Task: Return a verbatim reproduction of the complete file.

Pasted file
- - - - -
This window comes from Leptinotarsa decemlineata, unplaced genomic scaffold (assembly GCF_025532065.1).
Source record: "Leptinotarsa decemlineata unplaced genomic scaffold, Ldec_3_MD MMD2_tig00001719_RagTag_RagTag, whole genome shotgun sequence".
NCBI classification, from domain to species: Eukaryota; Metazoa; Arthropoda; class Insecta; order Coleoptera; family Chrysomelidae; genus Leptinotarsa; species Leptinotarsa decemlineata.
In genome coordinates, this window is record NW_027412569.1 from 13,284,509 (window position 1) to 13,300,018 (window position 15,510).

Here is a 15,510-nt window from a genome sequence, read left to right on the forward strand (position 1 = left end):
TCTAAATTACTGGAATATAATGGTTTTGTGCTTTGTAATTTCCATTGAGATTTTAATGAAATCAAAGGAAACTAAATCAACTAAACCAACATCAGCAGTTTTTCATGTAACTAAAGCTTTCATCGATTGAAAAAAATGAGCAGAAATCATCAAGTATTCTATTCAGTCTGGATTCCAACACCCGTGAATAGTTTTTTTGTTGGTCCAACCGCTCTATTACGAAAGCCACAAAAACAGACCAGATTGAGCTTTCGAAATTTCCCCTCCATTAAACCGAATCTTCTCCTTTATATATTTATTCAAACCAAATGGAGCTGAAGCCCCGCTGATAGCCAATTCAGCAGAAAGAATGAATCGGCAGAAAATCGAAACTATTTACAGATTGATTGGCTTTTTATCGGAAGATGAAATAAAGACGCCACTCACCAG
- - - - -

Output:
This window comes from Leptinotarsa decemlineata, unplaced genomic scaffold (assembly GCF_025532065.1).
Source record: "Leptinotarsa decemlineata unplaced genomic scaffold, Ldec_3_MD MMD2_tig00001719_RagTag_RagTag, whole genome shotgun sequence".
NCBI classification, from domain to species: Eukaryota; Metazoa; Arthropoda; class Insecta; order Coleoptera; family Chrysomelidae; genus Leptinotarsa; species Leptinotarsa decemlineata.
In genome coordinates, this window is record NW_027412569.1 from 13,284,509 (window position 1) to 13,300,018 (window position 15,510).

Here is a 15,510-nt window from a genome sequence, read left to right on the forward strand (position 1 = left end):
TCTAAATTACTGGAATATAATGGTTTTGTGCTTTGTAATTTCCATTGAGATTTTAATGAAATCAAAGGAAACTAAATCAACTAAACCAACATCAGCAGTTTTTCATGTAACTAAAGCTTTCATCGATTGAAAAAAATGAGCAGAAATCATCAAGTATTCTATTCAGTCTGGATTCCAACACCCGTGAATAGTTTTTTTGTTGGTCCAACCGCTCTATTACGAAAGCCACAAAAACAGACCAGATTGAGCTTTCGAAATTTCCCCTCCATTAAACCGAATCTTCTCCTTTATATATTTATTCAAACCAAATGGAGCTGAAGCCCCGCTGATAGCCAATTCAGCAGAAAGAATGAATCGGCAGAAAATCGAAACTATTTACAGATTGATTGGCTTTTTATCGGAAGATGAAATAAAGACGCCACTCACCAG